Kalow & Springnut, LLP v. Commence Corp., No. 07-3442, 2009 WL 44748 (D.N.J. Jan. 6, 2009).
The federal district court in New Jersey has declined to dismiss a claim under the Computer Fraud and Abuse Act (“CFAA”), 18 U.S.C. § 1030, concluding that plaintiff’s allegation that defendant’s software product contained a “time-bomb” causing it to stop working after a period of time sufficiently alleged the statute’s required element of intent to cause harm.
Plaintiff Kalow & Springnut filed a class action suit claiming that software manufacturer Commence Corp. had inserted a hidden “time-bomb” code in a software program purchased by the class members that caused damage to their protected computers when the code caused the program to stop working after a certain period of time. Among other claims, Plaintiff alleged that this conduct violated the CFAA, which imposes liability on a person “who knowingly causes the transmission of a program, information, code or command, and as a result of such conduct intentionally causes damage…” 18 U.S.C. § 1030(a)(5)(A)(i). However, in June 2008, the court dismissed this count of the complaint with leave to amend because it failed to allege the element of intentional harm required by the CFAA.
Kalow & Springnut subsequently filed an amended complaint that made additional factual allegations, including that because computer software does not “wear out or fail like a mechanical device…for software to stop working, it must either have been intentionally designed to stop working, or the environment in which it is operating must have been altered.” Plaintiff further alleged that it had not altered its computer system immediately before the software stopped working, thus the software must have been intentionally designed to stop working by way of a “time-bomb” in the software’s code.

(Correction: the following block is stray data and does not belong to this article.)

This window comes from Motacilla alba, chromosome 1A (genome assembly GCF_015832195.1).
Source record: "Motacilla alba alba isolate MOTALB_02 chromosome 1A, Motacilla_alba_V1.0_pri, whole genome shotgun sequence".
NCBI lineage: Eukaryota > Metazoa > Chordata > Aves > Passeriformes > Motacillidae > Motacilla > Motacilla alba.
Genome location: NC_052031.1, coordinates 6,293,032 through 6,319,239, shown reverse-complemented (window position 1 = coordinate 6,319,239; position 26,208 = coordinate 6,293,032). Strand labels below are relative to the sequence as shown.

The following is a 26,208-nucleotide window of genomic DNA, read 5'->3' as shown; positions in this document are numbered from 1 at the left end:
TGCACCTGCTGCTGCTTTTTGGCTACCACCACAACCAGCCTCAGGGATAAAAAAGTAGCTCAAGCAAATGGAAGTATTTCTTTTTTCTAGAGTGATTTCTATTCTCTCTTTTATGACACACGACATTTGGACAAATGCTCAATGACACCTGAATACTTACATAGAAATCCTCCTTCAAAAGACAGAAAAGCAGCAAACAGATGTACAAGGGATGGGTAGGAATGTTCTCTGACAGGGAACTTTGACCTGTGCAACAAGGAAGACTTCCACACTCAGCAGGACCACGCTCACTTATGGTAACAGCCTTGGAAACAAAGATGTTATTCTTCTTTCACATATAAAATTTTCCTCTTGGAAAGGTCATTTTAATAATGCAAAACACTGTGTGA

In ruling on Commence’s motion to dismiss the amended claim, the district court rejected Commence’s argument that the claim relies on faulty logic which fails to consider other possible explanations, such as a programming error in the software. Citing to the Supreme Court’s decision in Bell Atlantic Corp. v. Twombly, 550 U.S. 544 (2007), and its Third Circuit progeny, which articulate a somewhat more lenient pleading standard than had previously been applied, the court noted that the standard “simply calls for enough facts to raise a reasonable expectation that discovery will reveal evidence of the necessary element.” A plaintiff is required only to allege sufficient facts to give fair notice of its claims, the court concluded, and thus a defendant cannot defeat an allegation upon a motion to dismiss by simply offering an alternative explanation, as Commence did.
This case serves as a reminder to litigants asserting or defending trade secrets-related claims under the CFAA that, particularly in light of Twombly, the notice pleading standard makes it difficult to defeat a CFAA claim at the motion to dismiss stage based solely on challenges to the logic or plausibility of plaintiff’s factual assertions concerning intent.